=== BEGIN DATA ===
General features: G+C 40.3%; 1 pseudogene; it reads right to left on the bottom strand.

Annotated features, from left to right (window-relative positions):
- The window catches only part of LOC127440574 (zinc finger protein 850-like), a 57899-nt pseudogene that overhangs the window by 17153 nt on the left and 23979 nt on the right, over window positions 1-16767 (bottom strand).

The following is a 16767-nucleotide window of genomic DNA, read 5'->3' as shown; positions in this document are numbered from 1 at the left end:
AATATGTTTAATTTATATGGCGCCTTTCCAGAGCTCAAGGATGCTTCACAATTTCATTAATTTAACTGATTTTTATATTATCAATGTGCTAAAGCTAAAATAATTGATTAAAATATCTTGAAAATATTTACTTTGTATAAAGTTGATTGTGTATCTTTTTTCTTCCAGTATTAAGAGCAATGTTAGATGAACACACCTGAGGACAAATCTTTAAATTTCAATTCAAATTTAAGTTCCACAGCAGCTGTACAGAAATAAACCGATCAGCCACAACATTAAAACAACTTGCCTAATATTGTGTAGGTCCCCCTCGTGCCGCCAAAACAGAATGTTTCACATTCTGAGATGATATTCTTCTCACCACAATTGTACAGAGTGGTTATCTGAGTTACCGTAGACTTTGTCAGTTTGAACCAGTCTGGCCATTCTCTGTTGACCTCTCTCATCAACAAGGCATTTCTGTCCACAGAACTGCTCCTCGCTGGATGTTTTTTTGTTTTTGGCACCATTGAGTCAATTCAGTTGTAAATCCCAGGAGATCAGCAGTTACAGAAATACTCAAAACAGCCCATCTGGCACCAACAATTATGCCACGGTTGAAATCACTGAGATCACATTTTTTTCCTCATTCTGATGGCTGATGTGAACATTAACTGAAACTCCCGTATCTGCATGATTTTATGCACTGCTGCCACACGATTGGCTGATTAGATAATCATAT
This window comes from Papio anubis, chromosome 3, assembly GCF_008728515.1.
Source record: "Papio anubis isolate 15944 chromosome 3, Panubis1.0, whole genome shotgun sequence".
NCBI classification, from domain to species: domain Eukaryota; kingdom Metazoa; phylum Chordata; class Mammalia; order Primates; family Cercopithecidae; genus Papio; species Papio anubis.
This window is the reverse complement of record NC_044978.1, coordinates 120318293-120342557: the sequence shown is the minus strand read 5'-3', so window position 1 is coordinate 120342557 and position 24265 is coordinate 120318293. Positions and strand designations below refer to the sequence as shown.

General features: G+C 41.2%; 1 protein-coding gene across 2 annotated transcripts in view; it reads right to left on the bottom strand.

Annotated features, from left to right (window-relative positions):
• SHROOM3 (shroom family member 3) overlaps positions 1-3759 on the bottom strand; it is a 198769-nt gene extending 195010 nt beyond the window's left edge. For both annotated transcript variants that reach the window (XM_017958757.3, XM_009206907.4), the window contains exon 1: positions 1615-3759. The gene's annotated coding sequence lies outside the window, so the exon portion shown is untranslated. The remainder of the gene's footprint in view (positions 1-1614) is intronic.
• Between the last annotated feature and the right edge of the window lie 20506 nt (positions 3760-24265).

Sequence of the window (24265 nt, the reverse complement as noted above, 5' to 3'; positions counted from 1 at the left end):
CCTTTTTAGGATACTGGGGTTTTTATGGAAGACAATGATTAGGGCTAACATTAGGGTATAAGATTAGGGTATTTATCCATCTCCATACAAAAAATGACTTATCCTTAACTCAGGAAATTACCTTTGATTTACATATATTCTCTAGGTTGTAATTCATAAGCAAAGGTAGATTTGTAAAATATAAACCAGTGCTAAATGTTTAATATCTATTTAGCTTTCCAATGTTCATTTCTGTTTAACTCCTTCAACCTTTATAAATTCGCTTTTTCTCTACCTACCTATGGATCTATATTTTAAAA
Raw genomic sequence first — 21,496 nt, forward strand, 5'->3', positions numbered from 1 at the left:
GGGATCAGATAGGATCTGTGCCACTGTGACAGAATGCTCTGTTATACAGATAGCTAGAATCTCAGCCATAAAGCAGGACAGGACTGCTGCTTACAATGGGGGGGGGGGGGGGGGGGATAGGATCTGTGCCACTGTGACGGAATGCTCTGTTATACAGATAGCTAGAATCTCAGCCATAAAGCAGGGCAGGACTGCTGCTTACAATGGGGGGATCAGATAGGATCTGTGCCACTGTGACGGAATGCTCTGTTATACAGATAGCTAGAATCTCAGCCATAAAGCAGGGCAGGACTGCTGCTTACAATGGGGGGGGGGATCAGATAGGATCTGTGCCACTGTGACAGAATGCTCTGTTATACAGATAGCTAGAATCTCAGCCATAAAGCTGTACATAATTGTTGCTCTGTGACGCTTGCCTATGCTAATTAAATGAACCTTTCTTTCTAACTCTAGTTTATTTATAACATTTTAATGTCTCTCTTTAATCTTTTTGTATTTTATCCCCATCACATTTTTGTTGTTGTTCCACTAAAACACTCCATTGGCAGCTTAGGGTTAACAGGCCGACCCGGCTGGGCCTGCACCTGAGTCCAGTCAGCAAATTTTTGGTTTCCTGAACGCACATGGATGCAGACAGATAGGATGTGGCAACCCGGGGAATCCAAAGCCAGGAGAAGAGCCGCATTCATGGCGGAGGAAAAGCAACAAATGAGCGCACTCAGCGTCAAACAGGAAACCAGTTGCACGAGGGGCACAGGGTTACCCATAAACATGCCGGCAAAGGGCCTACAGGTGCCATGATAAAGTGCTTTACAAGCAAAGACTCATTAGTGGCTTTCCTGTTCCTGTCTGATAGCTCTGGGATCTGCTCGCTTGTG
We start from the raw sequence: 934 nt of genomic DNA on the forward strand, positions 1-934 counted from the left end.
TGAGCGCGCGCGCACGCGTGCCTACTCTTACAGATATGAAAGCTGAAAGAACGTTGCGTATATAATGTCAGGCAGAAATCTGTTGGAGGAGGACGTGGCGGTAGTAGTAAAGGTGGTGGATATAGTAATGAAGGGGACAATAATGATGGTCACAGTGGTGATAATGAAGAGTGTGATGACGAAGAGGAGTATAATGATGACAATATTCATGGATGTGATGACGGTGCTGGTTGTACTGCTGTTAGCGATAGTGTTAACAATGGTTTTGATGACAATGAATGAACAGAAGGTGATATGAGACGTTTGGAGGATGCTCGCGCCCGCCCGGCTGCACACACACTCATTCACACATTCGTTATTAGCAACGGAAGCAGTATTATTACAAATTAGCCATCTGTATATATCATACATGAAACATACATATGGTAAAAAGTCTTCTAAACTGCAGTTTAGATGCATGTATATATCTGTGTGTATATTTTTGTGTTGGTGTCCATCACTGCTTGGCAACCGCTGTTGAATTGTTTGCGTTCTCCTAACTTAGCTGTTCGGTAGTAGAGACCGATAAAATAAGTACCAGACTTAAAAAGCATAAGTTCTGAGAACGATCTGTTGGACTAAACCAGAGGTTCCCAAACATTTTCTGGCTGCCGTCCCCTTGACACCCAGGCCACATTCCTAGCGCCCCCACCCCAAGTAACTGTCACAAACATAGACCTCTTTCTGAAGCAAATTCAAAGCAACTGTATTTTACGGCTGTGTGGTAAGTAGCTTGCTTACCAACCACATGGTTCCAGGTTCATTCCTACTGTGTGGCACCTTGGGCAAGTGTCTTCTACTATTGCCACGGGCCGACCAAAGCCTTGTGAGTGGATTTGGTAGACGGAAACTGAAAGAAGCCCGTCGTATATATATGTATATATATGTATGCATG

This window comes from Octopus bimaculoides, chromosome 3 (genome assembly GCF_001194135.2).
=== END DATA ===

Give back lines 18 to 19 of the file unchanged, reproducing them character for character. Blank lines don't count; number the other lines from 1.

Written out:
We start from the raw sequence: 934 nt of genomic DNA on the forward strand, positions 1-934 counted from the left end.
TGAGCGCGCGCGCACGCGTGCCTACTCTTACAGATATGAAAGCTGAAAGAACGTTGCGTATATAATGTCAGGCAGAAATCTGTTGGAGGAGGACGTGGCGGTAGTAGTAAAGGTGGTGGATATAGTAATGAAGGGGACAATAATGATGGTCACAGTGGTGATAATGAAGAGTGTGATGACGAAGAGGAGTATAATGATGACAATATTCATGGATGTGATGACGGTGCTGGTTGTACTGCTGTTAGCGATAGTGTTAACAATGGTTTTGATGACAATGAATGAACAGAAGGTGATATGAGACGTTTGGAGGATGCTCGCGCCCGCCCGGCTGCACACACACTCATTCACACATTCGTTATTAGCAACGGAAGCAGTATTATTACAAATTAGCCATCTGTATATATCATACATGAAACATACATATGGTAAAAAGTCTTCTAAACTGCAGTTTAGATGCATGTATATATCTGTGTGTATATTTTTGTGTTGGTGTCCATCACTGCTTGGCAACCGCTGTTGAATTGTTTGCGTTCTCCTAACTTAGCTGTTCGGTAGTAGAGACCGATAAAATAAGTACCAGACTTAAAAAGCATAAGTTCTGAGAACGATCTGTTGGACTAAACCAGAGGTTCCCAAACATTTTCTGGCTGCCGTCCCCTTGACACCCAGGCCACATTCCTAGCGCCCCCACCCCAAGTAACTGTCACAAACATAGACCTCTTTCTGAAGCAAATTCAAAGCAACTGTATTTTACGGCTGTGTGGTAAGTAGCTTGCTTACCAACCACATGGTTCCAGGTTCATTCCTACTGTGTGGCACCTTGGGCAAGTGTCTTCTACTATTGCCACGGGCCGACCAAAGCCTTGTGAGTGGATTTGGTAGACGGAAACTGAAAGAAGCCCGTCGTATATATATGTATATATATGTATGCATG